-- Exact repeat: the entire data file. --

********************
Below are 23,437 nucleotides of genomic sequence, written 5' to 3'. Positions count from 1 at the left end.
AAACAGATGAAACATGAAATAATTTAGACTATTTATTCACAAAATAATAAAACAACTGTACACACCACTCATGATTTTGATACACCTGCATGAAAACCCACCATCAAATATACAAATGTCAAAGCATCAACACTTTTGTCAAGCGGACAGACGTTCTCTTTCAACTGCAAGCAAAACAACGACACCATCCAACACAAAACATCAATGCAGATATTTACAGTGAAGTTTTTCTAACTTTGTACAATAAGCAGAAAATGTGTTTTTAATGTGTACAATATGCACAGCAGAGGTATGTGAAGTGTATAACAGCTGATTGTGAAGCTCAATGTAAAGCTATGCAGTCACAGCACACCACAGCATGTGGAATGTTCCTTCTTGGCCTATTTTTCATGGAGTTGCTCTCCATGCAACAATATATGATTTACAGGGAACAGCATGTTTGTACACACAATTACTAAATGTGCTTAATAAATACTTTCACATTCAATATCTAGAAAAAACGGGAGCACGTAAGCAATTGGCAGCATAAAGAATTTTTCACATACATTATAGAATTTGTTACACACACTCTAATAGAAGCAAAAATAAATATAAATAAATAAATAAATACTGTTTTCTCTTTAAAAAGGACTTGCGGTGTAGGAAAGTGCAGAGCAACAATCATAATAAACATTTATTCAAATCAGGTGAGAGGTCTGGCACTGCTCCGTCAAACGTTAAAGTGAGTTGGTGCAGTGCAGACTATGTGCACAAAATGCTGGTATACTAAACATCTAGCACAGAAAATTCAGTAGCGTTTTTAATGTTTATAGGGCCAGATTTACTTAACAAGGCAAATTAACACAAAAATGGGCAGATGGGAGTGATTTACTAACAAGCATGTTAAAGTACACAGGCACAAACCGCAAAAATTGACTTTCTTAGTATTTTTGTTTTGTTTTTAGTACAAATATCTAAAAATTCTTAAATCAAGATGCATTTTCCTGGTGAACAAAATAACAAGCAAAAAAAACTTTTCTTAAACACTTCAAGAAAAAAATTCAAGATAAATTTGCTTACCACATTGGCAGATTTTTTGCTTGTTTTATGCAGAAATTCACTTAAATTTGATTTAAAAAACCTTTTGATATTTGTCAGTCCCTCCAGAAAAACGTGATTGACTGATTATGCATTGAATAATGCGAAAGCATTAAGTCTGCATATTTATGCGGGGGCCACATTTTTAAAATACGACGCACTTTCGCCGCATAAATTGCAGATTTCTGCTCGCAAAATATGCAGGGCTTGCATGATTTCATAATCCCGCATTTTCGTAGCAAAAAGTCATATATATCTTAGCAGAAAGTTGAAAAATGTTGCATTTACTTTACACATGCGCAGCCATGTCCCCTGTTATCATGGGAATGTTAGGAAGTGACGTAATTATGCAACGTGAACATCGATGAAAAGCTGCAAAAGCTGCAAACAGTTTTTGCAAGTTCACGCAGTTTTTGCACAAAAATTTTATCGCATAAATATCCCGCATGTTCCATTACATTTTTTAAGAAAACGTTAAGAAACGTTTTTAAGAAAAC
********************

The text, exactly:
Below are 23,437 nucleotides of genomic sequence, written 5' to 3'. Positions count from 1 at the left end.
AAACAGATGAAACATGAAATAATTTAGACTATTTATTCACAAAATAATAAAACAACTGTACACACCACTCATGATTTTGATACACCTGCATGAAAACCCACCATCAAATATACAAATGTCAAAGCATCAACACTTTTGTCAAGCGGACAGACGTTCTCTTTCAACTGCAAGCAAAACAACGACACCATCCAACACAAAACATCAATGCAGATATTTACAGTGAAGTTTTTCTAACTTTGTACAATAAGCAGAAAATGTGTTTTTAATGTGTACAATATGCACAGCAGAGGTATGTGAAGTGTATAACAGCTGATTGTGAAGCTCAATGTAAAGCTATGCAGTCACAGCACACCACAGCATGTGGAATGTTCCTTCTTGGCCTATTTTTCATGGAGTTGCTCTCCATGCAACAATATATGATTTACAGGGAACAGCATGTTTGTACACACAATTACTAAATGTGCTTAATAAATACTTTCACATTCAATATCTAGAAAAAACGGGAGCACGTAAGCAATTGGCAGCATAAAGAATTTTTCACATACATTATAGAATTTGTTACACACACTCTAATAGAAGCAAAAATAAATATAAATAAATAAATAAATACTGTTTTCTCTTTAAAAAGGACTTGCGGTGTAGGAAAGTGCAGAGCAACAATCATAATAAACATTTATTCAAATCAGGTGAGAGGTCTGGCACTGCTCCGTCAAACGTTAAAGTGAGTTGGTGCAGTGCAGACTATGTGCACAAAATGCTGGTATACTAAACATCTAGCACAGAAAATTCAGTAGCGTTTTTAATGTTTATAGGGCCAGATTTACTTAACAAGGCAAATTAACACAAAAATGGGCAGATGGGAGTGATTTACTAACAAGCATGTTAAAGTACACAGGCACAAACCGCAAAAATTGACTTTCTTAGTATTTTTGTTTTGTTTTTAGTACAAATATCTAAAAATTCTTAAATCAAGATGCATTTTCCTGGTGAACAAAATAACAAGCAAAAAAAACTTTTCTTAAACACTTCAAGAAAAAAATTCAAGATAAATTTGCTTACCACATTGGCAGATTTTTTGCTTGTTTTATGCAGAAATTCACTTAAATTTGATTTAAAAAACCTTTTGATATTTGTCAGTCCCTCCAGAAAAACGTGATTGACTGATTATGCATTGAATAATGCGAAAGCATTAAGTCTGCATATTTATGCGGGGGCCACATTTTTAAAATACGACGCACTTTCGCCGCATAAATTGCAGATTTCTGCTCGCAAAATATGCAGGGCTTGCATGATTTCATAATCCCGCATTTTCGTAGCAAAAAGTCATATATATCTTAGCAGAAAGTTGAAAAATGTTGCATTTACTTTACACATGCGCAGCCATGTCCCCTGTTATCATGGGAATGTTAGGAAGTGACGTAATTATGCAACGTGAACATCGATGAAAAGCTGCAAAAGCTGCAAACAGTTTTTGCAAGTTCACGCAGTTTTTGCACAAAAATTTTATCGCATAAATATCCCGCATGTTCCATTACATTTTTTAAGAAAACGTTAAGAAACGTTTTTAAGAAAAC